I’ve always taken the road less travelled, and it appears I’m now taking another. As far as the cancer road goes, I’ve already taken the rare route with the melon and its clear cell carcinoma. The night before I was due for my fourth cycle of chemo, I received a phone call from an oncologist – not anyone I’d met before, but I’d seen his name on a door. He told me the routine scan of my accidentally snipped ureters had shown lesions on my liver and pancreas and said the decision had been made to halt chemo while they investigated.
This wasn’t news I wanted to hear and thought it was a swift recurrence, despite the chemo. I was booked in for a wig fitting after chemo and my dear friend Sue and I decided to go anyway and what fun we had. For a few hours I was able to experiment with different looks and forget about the reality of something nasty brewing in my innards. We laughed so hard my tummy ached. I finally decided on a slightly boring, blonde wig. Then we went to the South African butcher in Bristol and bought biltong and wors.
The only trouble with new wig is that when I put it on all by myself it looks like a dead Labrador on my head. I hang it on a round bolster at the top of my stairs. The first night I got up to go to the loo I almost had a heart attack and fell down the stairs when I put my hand on it. I moved it to my dressing table, but it looks like Cousin Itt from the Addams Family, which is even more scary.
I had an urgent CT scan and waited anxiously for the results. I was having a nap two days later when the phone rang for the fourth time following a string of calls from Indian call centres where they tried to sell me a new boiler, knew about my recent accident and informed me they were from Microsoft and there was something wrong with my computer. So when I heard another Indian accent mispronouncing my name, I sighed deeply, resisted the urge to slam the phone down and said ‘Yes. What?’ Imagine my horror when it turned out to be a nurse from the x-ray department calling to arrange a liver biopsy. That will teach me to racially profile on the telephone. Perhaps the years of being drip-fed Apartheid go deeper than I thought. I met the voice the following week. A delightful nurse who held my hand throughout and giggled with me as I tried to lie still without wriggling for four hours after the biopsy. It’s not as easy as you think. She walked me out and we agreed we never want to see each other again. I’m hoping to avoid any more biopsies.
Three days before Christmas I received a call from my original Egyptian oncologist. I was expecting to be told the ovarian cancer had recurred but no. The biopsy showed a completely different kind of cancer originating in the pancreas. I’ve been handed over to a new team specialising in Upper Gastro-intestinal cancers and will no longer be under the gynae-oncology department. When she told me it’s rare and very unusual, my first thought was, ‘Yeah, but have you met me?’ Why do I never take the road well-travelled?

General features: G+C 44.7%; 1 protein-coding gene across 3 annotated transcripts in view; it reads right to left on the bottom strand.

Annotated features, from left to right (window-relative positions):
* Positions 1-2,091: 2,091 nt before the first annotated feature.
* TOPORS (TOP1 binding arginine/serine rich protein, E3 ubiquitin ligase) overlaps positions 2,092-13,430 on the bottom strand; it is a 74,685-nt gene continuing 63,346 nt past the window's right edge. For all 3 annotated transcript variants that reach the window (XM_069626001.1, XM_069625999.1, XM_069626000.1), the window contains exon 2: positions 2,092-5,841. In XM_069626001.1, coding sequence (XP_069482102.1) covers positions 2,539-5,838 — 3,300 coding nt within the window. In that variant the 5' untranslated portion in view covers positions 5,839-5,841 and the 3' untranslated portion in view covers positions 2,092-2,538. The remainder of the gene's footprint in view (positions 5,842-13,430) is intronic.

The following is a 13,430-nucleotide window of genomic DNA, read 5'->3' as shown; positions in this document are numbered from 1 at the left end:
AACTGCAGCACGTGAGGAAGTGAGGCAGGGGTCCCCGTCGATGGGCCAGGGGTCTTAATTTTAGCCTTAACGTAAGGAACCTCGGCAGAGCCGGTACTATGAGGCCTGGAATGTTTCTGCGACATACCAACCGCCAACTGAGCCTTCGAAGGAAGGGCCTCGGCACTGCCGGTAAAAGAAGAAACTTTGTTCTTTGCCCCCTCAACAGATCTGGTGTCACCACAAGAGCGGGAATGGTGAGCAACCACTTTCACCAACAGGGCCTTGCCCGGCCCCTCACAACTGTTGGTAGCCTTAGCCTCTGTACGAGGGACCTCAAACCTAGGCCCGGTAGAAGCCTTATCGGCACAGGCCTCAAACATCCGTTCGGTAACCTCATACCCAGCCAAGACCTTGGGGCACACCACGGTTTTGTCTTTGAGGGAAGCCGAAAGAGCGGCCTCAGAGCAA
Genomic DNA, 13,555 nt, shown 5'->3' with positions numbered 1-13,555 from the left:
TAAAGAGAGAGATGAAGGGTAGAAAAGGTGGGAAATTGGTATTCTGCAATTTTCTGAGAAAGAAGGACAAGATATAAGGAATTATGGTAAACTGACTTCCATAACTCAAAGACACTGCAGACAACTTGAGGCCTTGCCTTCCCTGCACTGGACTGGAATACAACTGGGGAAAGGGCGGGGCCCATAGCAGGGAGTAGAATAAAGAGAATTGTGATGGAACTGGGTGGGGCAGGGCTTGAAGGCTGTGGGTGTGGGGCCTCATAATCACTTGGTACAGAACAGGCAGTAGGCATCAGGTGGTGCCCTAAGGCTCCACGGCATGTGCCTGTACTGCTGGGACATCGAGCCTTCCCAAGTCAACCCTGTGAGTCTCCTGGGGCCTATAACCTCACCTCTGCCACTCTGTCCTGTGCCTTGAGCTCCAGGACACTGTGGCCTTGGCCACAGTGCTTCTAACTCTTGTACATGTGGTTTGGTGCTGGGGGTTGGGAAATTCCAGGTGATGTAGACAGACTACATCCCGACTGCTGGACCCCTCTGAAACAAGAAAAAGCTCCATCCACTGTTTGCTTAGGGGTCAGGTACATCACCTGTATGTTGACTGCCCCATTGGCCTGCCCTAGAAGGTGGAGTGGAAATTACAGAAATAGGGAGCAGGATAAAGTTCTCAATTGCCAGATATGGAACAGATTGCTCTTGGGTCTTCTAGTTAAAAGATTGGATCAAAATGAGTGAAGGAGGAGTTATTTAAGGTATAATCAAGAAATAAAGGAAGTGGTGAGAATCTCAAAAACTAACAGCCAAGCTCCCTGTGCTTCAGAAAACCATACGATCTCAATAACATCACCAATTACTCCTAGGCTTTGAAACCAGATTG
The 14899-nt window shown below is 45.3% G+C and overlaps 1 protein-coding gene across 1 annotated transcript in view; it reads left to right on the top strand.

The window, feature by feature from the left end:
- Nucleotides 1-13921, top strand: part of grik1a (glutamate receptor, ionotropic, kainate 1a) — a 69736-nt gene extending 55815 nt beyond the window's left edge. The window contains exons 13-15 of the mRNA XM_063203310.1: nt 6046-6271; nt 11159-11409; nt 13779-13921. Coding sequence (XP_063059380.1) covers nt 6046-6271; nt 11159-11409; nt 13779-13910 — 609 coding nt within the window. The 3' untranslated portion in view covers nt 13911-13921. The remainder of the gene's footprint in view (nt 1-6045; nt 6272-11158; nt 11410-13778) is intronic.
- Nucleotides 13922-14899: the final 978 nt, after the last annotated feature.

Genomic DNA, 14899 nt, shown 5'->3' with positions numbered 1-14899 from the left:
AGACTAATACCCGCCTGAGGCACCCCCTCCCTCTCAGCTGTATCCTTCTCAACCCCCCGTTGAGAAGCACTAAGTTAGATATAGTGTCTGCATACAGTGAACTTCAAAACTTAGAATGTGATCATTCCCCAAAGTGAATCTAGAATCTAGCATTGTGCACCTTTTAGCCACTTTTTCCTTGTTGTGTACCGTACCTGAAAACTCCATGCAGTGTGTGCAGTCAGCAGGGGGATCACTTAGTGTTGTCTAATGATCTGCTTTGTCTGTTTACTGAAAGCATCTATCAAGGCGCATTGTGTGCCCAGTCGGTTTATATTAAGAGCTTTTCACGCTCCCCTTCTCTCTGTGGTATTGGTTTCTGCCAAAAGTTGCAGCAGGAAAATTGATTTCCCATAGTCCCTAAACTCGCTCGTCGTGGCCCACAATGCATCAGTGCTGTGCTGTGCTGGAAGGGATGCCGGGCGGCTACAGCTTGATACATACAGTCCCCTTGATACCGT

I spent Christmas with my brother, his family and my cousins and their dog. It was lovely. I kept thinking ‘This might be my last ever Christmas.’ Staying positive constantly isn’t always easy.
I met my new oncologist yesterday. He was very nice with some pleasing human-like qualities, unlike many doctors I’ve met who are more robot than human.
The news was pretty much what I was suspecting, but hearing it out loud wasn’t the most fun time I’ve ever had. Thank the Lord for my wonderful friend Charmaine, who held my hand throughout. I have Stage 4 pancreatic cancer – adenocarcinoma, in case you’re wondering, which has spread to the liver. The tumours are small and inoperable, but since they’re still small that’s ‘good’. The routine scan was fortunate otherwise we’d never have known until I turned yellow.
I’m going to be starting 6 months of 2 weekly FOLFIRINOX in 2-3 weeks, which should keep it at bay and he said it will hopefully give me another 1-2 years, but nothing is guaranteed. Charming. Seeing the Disease control/Palliative box ticked on the form he filled in gave me a small wobble last night. I asked about the ovarian cancer and the chances of it recurring, and he said ‘Pancreatic cancer trumps ovarian’ #rollseyes. My new Clinical Nurse Specialist also talked about referring me to St Peter’s Hospice. I put my fingers in my ears and hummed God Save the Queen. I wasn’t ready to hear that yesterday. But she went on to say that since I’m so well at the moment (how frigging annoying is that?) she won’t refer me yet. I actually feel better than I have in years and the longer it takes for them to refer me, the better.
I nagged them about replacing my PICC line with a porta cath, which would enable me to swim, as it’s in the water that I regain my sanity. Oddly, not being allowed to swim, is the thing upsetting me most. I can cope for a while, but the thought of never being able to swim again is too awful to contemplate.
It helps to have things to look forward to and I have those. My brother will be coming to the UK soon, I pray, and my beloved nephew is getting married in October. I’ll hopefully be finished chemo by then, so I can put on the bling and celebrate with my family. I was given a new Festive Fascinator by my lovely nurse for Christmas, which I think will do for the wedding too.
I’m still getting my head around it all, but do have amazing peace, brought on I’m sure, by the many prayers being said for me. When I say the words pancreatic cancer, people start talking to and looking at me like I’m Dead Woman Walking, and it’s very annoying. I’m not dead yet! If you see me, please don’t. I’m still who I always was and will continue to be her for some time to come.
Onward and Upward. I’m not going down without a fight.